- The Washington Times - Tuesday, January 21, 2003

Most federal and postal workers expect that their income will drop when they retire. The same goes for military personnel. Pensions aren't supposed to be the same as paychecks, and chances are the balances in their Thrift Savings Plan, commonly called 401(k) plans, have slipped big-time during the past couple of years.
But few feds facing retirement expect that their taxes could go up while their income drops. Here's the deal, starting with pay: For most civil servants the difference between their salary and their civil service annuity will be anywhere from 20 percent to 50 percent. Those who manage to last 40-plus years on the job will get a retirement benefit, indexed to inflation, equal to about 80 percent of their final salary.
Earnings from investments in the TSP will account for a big chunk of the after-retirement money that retired feds and military personnel have to spend. But with the stock funds (which represent nearly half the total investment) down more than 20 percent last year, many people will delay retirement and/or withdrawals until the market rebounds.
All federal and postal workers, in the meantime, face guaranteed loss of a significant (for many) tax break when they retire. It's the ability that workers have to pay their health insurance premiums with pre-tax dollars. Doing that reduces gross income and that, in turn, reduces the tax bite. An active-duty federal worker whose premiums are $1,500 per year can cut taxable income by that amount. Postal workers (who pay lower health premiums while working) will face stiffer premiums, and lose their ability to pay their health premiums with pre-tax dollars when they retire.
The National Association of Retired Federal Employees estimates that the so-called premium-conversion tax break would save the typical retired fed anywhere from $200 to $500 in taxes per year.
To the rescue of feds whether working or retired comes Rep. Thomas M. Davis III, Virginia Republican. Mr. Davis has a couple of things going for him. He's high in majority leadership in the House. He owes his easy re-election victories to votes from current and retired federal and postal workers. And effective this month he is chairman of the House Government Reform Committee.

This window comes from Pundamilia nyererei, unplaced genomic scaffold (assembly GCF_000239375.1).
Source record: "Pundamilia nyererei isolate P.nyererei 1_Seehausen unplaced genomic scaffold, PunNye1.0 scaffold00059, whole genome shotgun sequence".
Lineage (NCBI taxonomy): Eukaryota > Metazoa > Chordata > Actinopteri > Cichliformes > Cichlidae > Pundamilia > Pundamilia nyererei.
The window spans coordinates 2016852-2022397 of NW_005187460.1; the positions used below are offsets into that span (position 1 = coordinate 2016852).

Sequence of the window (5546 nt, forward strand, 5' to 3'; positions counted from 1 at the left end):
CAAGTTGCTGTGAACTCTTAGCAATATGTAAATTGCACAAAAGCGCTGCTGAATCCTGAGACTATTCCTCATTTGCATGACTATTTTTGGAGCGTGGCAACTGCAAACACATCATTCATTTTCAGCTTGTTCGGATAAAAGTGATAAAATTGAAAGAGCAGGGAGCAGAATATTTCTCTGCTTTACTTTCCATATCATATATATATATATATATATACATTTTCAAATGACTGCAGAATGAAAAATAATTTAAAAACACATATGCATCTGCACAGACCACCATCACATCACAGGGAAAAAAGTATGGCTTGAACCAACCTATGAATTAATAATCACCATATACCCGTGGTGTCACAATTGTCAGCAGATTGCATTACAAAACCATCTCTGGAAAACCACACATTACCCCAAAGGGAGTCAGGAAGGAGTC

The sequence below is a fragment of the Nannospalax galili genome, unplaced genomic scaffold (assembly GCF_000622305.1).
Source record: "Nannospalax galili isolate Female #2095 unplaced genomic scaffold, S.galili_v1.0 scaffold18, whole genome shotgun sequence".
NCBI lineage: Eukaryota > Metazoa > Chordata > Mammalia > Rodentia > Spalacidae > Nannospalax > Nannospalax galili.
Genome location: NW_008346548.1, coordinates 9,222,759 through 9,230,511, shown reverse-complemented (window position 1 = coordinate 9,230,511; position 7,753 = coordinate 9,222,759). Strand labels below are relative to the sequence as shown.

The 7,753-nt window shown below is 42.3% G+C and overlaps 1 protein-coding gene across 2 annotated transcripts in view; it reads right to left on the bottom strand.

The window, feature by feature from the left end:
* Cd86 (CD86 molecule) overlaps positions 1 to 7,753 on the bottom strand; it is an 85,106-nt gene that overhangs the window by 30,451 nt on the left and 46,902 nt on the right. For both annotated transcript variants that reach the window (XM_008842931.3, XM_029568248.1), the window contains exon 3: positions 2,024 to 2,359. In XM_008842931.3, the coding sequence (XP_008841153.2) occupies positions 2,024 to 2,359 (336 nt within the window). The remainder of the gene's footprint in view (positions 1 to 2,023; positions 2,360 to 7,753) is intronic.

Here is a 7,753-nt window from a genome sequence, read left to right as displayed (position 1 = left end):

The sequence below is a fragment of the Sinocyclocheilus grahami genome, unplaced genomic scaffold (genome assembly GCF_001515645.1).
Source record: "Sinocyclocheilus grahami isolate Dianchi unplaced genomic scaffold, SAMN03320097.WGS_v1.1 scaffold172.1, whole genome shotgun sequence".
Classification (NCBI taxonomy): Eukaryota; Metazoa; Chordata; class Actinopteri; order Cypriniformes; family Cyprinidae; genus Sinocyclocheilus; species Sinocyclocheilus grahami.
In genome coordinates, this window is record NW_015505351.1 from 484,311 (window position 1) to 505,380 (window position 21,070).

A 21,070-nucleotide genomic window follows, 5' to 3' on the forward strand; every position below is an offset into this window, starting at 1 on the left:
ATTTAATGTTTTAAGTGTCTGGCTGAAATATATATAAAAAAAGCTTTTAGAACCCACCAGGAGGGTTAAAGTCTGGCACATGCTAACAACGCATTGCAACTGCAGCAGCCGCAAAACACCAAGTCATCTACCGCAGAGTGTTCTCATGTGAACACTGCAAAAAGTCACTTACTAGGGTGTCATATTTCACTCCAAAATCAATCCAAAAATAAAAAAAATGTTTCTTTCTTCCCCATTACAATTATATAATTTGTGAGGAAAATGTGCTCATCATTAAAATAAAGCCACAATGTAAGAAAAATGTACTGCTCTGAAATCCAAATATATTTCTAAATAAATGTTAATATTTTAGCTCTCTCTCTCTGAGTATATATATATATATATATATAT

One more thing. Last year the bill that would allow retired feds to pay premiums in pre-tax dollars was introduced by, you guessed it, Mr. Davis.
The Government Reform Committee can't make the legislation happen. That will be up to the House Ways and Means and the Budget committees. And it doesn't automatically put the White House and its bean-counting Office of Management and Budget on the side of the retired feds. But given Mr. Davis' clout in Congress, it's the best shot thanks to years of effective lobbying by retiree groups and federal and postal unions the tax break bill has had. Ever.
What health plan?
Federal and postal workers have, according to most experts, the best health plan coverage in the nation. Unlike in most private health plans, feds (and spouses) can retain coverage for life, paying the same premiums as younger, healthy workers. Most private health plans drop retirees from coverage. Many private firms no longer or never did offer workers health coverage. That's one reason that part-time and contract employees (who find their own health plans) are popular in industry.
But having the best health program doesn't help if you can't afford it. And that's what is happening, according to Rep. Steny H. Hoyer, Maryland Democrat. Mr. Hoyer says about 250,000 feds have dropped out of the federal health program because they can't afford recent premium increases. While that's less than most private health plans increased premiums ask a friend who works for GE it's still too much for many low-income feds, according to Mr. Hoyer.
The solution: Increase the federal payment to civil service health premiums. Nonpostal workers pay about 29 percent of their total premium, with the government picking up the rest. Mr. Hoyer wants to cut the feds' share down to 20 percent by raising the government contribution to 80 percent. Any such change will require the approval of Congress (possible) and the White House (not so likely).
Pay raises
If election-preoccupied members of Congress hadn't been so civil in the fall, federal workers would now be enjoying a 4.1 percent pay raise. Instead they are living with the 3.1 percent approved by the White House.
The House and Senate approved, in essence, a 4.1 percent pay raise for white collar federal workers as part of the Treasury-Postal Service appropriations bills each produced. But instead of slugging it out and risking a government shutdown (before the election) both parties and both houses of Congress left town, and left the government running on the equivalent of temporary tags. Most federal agencies are still operating on so-called continuing resolutions that permit them to spend at levels of last year.
As long as those CRs are in effect and no government programs face shutdowns there is major incentive for Congress to pass the bills it should have cleared last year. And until the Treasury package (or something like it) becomes law, feds will have to make do with a 3.1 percent raise, which should show up in checks shortly. When, or if, the extra one percentage point approved by Congress passes, it will probably be retroactive to the first pay period on or after Jan. 1.


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